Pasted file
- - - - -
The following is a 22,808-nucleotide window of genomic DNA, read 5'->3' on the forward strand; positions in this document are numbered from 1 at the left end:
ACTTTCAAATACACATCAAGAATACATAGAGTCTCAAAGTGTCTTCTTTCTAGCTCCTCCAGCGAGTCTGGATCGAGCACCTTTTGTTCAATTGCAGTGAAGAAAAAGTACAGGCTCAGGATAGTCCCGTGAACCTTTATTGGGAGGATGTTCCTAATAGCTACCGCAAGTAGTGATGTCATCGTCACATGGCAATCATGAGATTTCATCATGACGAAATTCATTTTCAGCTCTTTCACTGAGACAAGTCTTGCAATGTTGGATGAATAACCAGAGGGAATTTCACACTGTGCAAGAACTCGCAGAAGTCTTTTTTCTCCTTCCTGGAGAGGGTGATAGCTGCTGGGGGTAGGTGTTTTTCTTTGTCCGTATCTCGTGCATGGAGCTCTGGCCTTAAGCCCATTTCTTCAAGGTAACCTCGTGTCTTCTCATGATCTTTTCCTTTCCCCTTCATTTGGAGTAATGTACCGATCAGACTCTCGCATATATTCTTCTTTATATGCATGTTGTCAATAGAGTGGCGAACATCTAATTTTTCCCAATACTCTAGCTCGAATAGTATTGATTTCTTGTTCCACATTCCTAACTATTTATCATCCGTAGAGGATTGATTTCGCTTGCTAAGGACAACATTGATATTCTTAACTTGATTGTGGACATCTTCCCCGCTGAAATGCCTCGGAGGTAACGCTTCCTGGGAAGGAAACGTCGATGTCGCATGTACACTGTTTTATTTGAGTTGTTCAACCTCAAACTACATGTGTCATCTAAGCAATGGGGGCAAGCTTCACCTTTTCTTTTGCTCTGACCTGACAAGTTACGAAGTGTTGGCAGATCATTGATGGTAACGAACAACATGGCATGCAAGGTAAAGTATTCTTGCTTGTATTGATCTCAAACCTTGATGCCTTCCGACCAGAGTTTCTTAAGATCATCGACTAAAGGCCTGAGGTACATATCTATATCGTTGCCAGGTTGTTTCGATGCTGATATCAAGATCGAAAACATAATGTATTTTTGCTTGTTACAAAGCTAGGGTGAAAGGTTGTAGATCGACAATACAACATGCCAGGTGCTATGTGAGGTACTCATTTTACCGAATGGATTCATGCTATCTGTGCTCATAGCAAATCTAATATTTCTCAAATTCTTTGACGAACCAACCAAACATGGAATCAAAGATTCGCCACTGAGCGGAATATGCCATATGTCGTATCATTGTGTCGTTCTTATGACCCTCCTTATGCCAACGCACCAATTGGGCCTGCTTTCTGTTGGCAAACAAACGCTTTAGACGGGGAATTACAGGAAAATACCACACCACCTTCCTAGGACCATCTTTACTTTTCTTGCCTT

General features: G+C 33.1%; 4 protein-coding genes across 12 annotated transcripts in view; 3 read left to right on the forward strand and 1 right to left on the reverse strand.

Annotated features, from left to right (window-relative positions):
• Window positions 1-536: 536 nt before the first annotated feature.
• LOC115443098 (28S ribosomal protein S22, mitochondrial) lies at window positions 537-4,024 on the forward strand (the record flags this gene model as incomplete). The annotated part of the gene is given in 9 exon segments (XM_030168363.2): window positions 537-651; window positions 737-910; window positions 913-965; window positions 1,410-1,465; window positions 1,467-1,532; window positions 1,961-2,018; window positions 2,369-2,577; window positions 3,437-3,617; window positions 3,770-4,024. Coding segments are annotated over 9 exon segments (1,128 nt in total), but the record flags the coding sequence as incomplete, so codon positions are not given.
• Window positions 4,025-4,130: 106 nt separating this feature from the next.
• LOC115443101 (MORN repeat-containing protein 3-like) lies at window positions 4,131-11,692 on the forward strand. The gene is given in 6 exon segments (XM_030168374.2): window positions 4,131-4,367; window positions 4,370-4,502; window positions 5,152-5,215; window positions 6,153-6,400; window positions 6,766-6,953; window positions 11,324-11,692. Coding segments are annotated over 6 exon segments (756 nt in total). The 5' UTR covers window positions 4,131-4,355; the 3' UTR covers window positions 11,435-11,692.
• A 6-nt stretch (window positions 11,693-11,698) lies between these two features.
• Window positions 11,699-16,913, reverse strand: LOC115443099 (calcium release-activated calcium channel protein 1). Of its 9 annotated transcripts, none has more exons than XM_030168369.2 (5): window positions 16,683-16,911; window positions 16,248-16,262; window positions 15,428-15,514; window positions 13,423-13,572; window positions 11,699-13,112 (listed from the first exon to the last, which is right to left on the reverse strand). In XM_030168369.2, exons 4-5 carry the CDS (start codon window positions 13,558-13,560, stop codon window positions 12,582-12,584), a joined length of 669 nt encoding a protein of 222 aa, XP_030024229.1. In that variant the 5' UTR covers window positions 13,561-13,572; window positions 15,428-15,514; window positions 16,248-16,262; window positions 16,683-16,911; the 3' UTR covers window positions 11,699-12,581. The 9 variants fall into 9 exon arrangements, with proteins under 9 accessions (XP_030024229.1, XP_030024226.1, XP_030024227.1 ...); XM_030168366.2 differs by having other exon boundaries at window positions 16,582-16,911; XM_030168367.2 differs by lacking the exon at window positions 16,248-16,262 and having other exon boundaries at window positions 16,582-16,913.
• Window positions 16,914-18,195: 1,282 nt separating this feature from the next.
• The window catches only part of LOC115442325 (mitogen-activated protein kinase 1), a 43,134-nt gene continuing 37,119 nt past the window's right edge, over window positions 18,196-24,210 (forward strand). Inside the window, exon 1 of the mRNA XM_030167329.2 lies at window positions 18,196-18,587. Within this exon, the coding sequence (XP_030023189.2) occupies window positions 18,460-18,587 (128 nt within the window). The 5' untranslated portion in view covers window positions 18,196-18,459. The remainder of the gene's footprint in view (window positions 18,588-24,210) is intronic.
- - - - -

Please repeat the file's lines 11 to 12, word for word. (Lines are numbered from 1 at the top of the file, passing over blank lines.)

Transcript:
• Window positions 16,914-18,195: 1,282 nt separating this feature from the next.
• The window catches only part of LOC115442325 (mitogen-activated protein kinase 1), a 43,134-nt gene continuing 37,119 nt past the window's right edge, over window positions 18,196-24,210 (forward strand). Inside the window, exon 1 of the mRNA XM_030167329.2 lies at window positions 18,196-18,587. Within this exon, the coding sequence (XP_030023189.2) occupies window positions 18,460-18,587 (128 nt within the window). The 5' untranslated portion in view covers window positions 18,196-18,459. The remainder of the gene's footprint in view (window positions 18,588-24,210) is intronic.